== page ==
It was early February in 1961 and a majority of the best talent in Lewiston-Auburn was hard at work rehearsing for the Auburn Exchange Club’s blockbuster show.

Exchange-O-Rama ’61 would mark the send-off of the Auburn Theatre on Feb. 24-25.

I save programs from hundreds of amateur and professional performances that I have seen over the years. A copy of that show’s program brought back memories of good friends who took part in it, as well as nostalgia related to that fine old theater that once stood beside Auburn Hall.

The club’s newspaper advertisements called it the “swan song” for the soon-to-be-demolished theater, and it promised a return to the days of vaudeville and slapstick comedy.

The flashing marquee lights were turned on again for the last time on the weekend of that show. The theater had been locked and dark since 1954.

The show’s program included a photograph of the Auburn Theatre’s familiar vaudeville backdrop curtain. It was a huge painting of a downtown intersection, and signs on the buildings included Union Square Taxi, F.A. Clough Insurance, Olfene’s Market, Fogg’s Leather Store and Maine School of Commerce.

There also was a photo of eight high-stepping Evelyn Dyer Clark Dancers who opened the show with “Top Hat and Tails.”

There was a picture of Dick Gammon adorned with pigtails and Alex Lobozzo behind a very large mustache doing their comic rendition of “Sweet and Lovely.” Another picture featured the Bergeron Barbershop Quartet of Ray, Louis, Frank and Andy.

The program was strong on solo vocal numbers of the day’s popular songs, including “A Thousand Stars” by Vicki Smaha; “Vaya Con Dios” byEdith Gagnon and Claudia Goudey; “Love Is a Many-Splendored Thing” by Marsha Harris; “Melody d’Amour” by Marie LaPierre; and “You’ll Never Walk Alone” by Beverley Brown.

Novelty numbers abounded. They included a humorous routine by well-known storyteller Morris Ruttenberg.

Channel Caron performed “The Great Fire Eater.” Charles Garey entertained with “A Man With a Banjo.” Joseph Cloutier sang “Old Man River.”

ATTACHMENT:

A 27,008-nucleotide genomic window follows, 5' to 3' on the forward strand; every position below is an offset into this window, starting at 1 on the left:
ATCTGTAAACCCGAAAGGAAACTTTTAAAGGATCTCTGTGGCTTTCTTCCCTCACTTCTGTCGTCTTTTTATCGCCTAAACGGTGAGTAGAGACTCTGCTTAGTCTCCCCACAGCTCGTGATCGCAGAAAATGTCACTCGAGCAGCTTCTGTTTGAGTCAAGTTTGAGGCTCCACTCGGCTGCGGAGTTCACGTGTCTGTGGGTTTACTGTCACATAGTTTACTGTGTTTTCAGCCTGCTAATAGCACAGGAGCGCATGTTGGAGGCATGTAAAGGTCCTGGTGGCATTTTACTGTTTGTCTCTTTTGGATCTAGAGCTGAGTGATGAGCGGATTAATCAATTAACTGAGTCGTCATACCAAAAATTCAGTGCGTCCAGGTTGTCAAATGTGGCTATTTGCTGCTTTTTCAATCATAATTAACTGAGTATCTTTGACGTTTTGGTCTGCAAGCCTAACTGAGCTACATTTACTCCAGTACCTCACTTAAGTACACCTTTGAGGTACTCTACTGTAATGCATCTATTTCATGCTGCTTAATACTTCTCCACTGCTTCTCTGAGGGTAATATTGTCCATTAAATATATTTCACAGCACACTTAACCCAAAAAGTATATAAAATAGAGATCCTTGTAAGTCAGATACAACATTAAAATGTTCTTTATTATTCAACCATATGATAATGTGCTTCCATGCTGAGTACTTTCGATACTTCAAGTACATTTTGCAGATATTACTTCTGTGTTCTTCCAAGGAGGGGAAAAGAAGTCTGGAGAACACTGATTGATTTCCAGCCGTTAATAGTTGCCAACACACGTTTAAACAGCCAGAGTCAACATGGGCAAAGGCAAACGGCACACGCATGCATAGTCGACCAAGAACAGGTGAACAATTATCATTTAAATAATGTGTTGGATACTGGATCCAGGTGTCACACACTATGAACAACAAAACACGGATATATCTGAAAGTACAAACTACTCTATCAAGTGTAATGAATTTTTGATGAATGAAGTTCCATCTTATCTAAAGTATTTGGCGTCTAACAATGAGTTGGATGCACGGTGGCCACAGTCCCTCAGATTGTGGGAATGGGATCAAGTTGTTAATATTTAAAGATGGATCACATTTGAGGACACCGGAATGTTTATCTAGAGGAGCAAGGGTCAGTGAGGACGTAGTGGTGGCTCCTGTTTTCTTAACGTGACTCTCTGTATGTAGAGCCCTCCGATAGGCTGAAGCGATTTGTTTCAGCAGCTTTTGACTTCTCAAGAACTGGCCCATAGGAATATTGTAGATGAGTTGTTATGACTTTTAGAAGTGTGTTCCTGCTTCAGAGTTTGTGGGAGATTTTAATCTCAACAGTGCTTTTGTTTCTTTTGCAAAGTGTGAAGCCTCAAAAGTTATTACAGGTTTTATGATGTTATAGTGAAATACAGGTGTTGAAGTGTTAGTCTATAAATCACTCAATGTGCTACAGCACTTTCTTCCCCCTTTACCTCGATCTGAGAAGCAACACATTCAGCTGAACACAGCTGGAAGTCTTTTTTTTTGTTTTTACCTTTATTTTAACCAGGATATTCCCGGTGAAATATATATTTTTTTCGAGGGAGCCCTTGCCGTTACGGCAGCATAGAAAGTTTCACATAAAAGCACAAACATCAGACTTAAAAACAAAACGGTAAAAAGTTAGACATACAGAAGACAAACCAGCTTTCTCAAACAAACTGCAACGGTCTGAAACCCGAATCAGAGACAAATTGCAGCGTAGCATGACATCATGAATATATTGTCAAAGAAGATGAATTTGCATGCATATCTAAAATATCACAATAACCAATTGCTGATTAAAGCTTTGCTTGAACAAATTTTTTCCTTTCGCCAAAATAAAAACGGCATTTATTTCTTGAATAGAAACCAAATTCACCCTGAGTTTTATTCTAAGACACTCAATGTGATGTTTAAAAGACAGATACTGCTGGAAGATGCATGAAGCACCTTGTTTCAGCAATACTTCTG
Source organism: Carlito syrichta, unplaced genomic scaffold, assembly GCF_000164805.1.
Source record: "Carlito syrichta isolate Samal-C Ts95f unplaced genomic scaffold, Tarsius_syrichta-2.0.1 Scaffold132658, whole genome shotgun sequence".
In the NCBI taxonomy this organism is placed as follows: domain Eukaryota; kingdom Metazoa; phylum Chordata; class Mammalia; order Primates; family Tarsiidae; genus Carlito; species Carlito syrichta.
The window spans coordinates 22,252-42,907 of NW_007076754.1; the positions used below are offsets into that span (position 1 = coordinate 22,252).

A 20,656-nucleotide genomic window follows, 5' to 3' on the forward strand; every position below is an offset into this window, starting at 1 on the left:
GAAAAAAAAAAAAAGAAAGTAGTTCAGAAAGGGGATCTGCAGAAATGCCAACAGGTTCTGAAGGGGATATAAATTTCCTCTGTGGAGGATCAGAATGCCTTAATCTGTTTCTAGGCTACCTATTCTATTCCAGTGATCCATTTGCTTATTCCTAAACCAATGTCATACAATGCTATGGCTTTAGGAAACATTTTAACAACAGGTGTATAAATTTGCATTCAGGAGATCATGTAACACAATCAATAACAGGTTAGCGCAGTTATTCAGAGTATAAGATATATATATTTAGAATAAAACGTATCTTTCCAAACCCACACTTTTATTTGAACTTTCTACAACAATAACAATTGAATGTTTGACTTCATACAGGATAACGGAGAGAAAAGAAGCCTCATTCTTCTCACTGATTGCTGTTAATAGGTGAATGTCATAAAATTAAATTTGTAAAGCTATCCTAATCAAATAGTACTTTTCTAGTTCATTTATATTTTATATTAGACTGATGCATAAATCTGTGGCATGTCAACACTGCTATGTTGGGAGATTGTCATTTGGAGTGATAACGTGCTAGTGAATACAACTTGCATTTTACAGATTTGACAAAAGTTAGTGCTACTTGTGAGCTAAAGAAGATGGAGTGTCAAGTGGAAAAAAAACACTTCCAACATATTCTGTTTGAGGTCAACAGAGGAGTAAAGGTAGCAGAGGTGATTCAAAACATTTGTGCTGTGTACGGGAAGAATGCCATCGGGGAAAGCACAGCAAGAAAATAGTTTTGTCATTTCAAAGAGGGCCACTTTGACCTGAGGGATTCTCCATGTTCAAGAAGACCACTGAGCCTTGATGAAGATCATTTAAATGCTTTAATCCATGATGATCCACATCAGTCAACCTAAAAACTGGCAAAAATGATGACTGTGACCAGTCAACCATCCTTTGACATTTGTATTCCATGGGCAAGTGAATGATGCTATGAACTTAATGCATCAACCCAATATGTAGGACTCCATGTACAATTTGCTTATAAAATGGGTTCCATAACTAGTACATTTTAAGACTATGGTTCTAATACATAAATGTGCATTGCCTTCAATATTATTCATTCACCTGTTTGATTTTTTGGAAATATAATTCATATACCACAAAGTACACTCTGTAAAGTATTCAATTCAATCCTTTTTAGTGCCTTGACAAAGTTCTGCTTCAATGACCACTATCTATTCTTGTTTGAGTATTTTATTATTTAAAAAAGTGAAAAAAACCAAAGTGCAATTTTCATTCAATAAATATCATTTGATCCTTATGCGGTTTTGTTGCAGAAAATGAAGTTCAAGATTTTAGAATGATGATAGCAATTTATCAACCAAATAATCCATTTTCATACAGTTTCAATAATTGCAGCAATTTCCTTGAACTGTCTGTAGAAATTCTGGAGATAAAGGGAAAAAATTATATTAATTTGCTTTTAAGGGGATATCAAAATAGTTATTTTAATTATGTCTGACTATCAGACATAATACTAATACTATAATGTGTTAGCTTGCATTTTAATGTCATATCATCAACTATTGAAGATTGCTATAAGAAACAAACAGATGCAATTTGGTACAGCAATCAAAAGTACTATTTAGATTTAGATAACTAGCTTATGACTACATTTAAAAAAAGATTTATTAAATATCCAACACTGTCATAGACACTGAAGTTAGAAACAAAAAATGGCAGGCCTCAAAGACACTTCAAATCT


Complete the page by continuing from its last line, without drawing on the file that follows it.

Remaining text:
Other dance numbers were presented by Bonnie Murray and Rachel Despines with “Spanish Castanets;” Lorraine Perrault with “Polka Time;” and Lois Camire with “Puttin’ on the Ritz.”

Members of the Scarlet Cadets Drum and Bugle Corps performed “Jealousie.”

Among other musical numbers were Nestor Simones singing “Because;” Maurice Morin singing “You’re My Everything;” and Nancy Angell singing “Tico Tico.”

Nancy Bates presented “Broadway Bound;” John Bennett with “At the Grand Piano;” The Chorals offered “Rock ’n’ Roll Time;” Al Tavares performed “Mammy;” and Harold Purington played an accordion medley.

The program listed two familiar local bands that accompanied performers. It was Cliff Lachance and his Orchestra on Friday night and Lloyd Rafnell and his Orchestra on Saturday night.

George Orestis was master of ceremonies and there was a guest appearance by The Merrymanders a cappella group from Bates College.

A website says the Auburn Theatre opened in 1928 with “Excess Baggage” starring William Haines, followed by a Lon Chaney movie, “While the City Sleeps.”

Its seating capacity was listed as 1,750.

Lewiston’s movie houses had been successful in the early decades of the 1900s and residents of Auburn were hoping to get their own theater.

William P. Gray, the successful operator of Lewiston theaters, was persuaded to participate in construction of a hall in the Shoe City and he agreed to put $100,000 into the effort.

The site, a city building at Court Street and Mechanics Row leased by the American Legion, was chosen. It was known historically for an old house in which Mrs. Ora Davis and her sister operated the city’s first millinery.

When it opened, the theater’s cost was more than $200,000. Its beautiful lobby sported brightly colored coats of arms, but its prize possession was a theater organ said to be the best in New England.

The old newspaper ads, right up to the closing, heralded “Five Big Acts of Vaudeville” every weekend.

The Auburn Theatre also will be remembered for screening 3-D films in the early 1950s when audiences wore special cardboard glasses. Among those films that showered the audience with vintage virtual-reality flaming arrows, spears and falling boulders and buildings were “House of Wax,” “Bwana Devil” and “The Charge at Feather River.”

The Auburn Theatre was demolished in the early 1960s.

Dave Sargent is a freelance writer and a native of Auburn. He can be reached by sending email to [email protected]